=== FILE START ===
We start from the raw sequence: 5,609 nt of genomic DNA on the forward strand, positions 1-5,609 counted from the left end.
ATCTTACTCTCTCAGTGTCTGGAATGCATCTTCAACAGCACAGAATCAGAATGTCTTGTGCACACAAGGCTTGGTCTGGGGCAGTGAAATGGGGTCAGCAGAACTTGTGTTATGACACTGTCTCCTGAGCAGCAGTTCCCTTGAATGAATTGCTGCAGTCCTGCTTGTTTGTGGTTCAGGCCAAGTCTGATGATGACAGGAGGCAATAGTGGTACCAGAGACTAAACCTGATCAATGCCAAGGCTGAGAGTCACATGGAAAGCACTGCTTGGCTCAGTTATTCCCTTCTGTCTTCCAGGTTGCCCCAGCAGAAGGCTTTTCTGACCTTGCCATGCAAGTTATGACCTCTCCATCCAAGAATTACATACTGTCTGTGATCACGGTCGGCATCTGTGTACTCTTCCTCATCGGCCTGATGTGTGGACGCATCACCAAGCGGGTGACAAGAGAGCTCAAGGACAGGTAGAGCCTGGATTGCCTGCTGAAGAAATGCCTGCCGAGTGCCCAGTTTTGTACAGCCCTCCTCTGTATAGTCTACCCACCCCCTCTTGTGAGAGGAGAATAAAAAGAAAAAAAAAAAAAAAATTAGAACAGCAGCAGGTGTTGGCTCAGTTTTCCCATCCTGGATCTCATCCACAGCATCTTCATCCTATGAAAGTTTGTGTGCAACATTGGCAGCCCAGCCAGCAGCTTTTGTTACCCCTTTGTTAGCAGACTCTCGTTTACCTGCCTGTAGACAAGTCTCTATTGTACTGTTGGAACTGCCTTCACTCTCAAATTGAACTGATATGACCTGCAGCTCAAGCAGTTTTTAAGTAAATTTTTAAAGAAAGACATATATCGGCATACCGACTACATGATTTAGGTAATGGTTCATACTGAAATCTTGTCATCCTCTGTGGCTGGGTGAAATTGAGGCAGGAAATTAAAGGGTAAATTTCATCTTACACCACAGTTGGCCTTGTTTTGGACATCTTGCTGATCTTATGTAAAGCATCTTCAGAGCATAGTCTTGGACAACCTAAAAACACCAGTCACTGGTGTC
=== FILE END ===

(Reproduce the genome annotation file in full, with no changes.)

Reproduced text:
We start from the raw sequence: 5,609 nt of genomic DNA on the forward strand, positions 1-5,609 counted from the left end.
ATCTTACTCTCTCAGTGTCTGGAATGCATCTTCAACAGCACAGAATCAGAATGTCTTGTGCACACAAGGCTTGGTCTGGGGCAGTGAAATGGGGTCAGCAGAACTTGTGTTATGACACTGTCTCCTGAGCAGCAGTTCCCTTGAATGAATTGCTGCAGTCCTGCTTGTTTGTGGTTCAGGCCAAGTCTGATGATGACAGGAGGCAATAGTGGTACCAGAGACTAAACCTGATCAATGCCAAGGCTGAGAGTCACATGGAAAGCACTGCTTGGCTCAGTTATTCCCTTCTGTCTTCCAGGTTGCCCCAGCAGAAGGCTTTTCTGACCTTGCCATGCAAGTTATGACCTCTCCATCCAAGAATTACATACTGTCTGTGATCACGGTCGGCATCTGTGTACTCTTCCTCATCGGCCTGATGTGTGGACGCATCACCAAGCGGGTGACAAGAGAGCTCAAGGACAGGTAGAGCCTGGATTGCCTGCTGAAGAAATGCCTGCCGAGTGCCCAGTTTTGTACAGCCCTCCTCTGTATAGTCTACCCACCCCCTCTTGTGAGAGGAGAATAAAAAGAAAAAAAAAAAAAAAATTAGAACAGCAGCAGGTGTTGGCTCAGTTTTCCCATCCTGGATCTCATCCACAGCATCTTCATCCTATGAAAGTTTGTGTGCAACATTGGCAGCCCAGCCAGCAGCTTTTGTTACCCCTTTGTTAGCAGACTCTCGTTTACCTGCCTGTAGACAAGTCTCTATTGTACTGTTGGAACTGCCTTCACTCTCAAATTGAACTGATATGACCTGCAGCTCAAGCAGTTTTTAAGTAAATTTTTAAAGAAAGACATATATCGGCATACCGACTACATGATTTAGGTAATGGTTCATACTGAAATCTTGTCATCCTCTGTGGCTGGGTGAAATTGAGGCAGGAAATTAAAGGGTAAATTTCATCTTACACCACAGTTGGCCTTGTTTTGGACATCTTGCTGATCTTATGTAAAGCATCTTCAGAGCATAGTCTTGGACAACCTAAAAACACCAGTCACTGGTGTC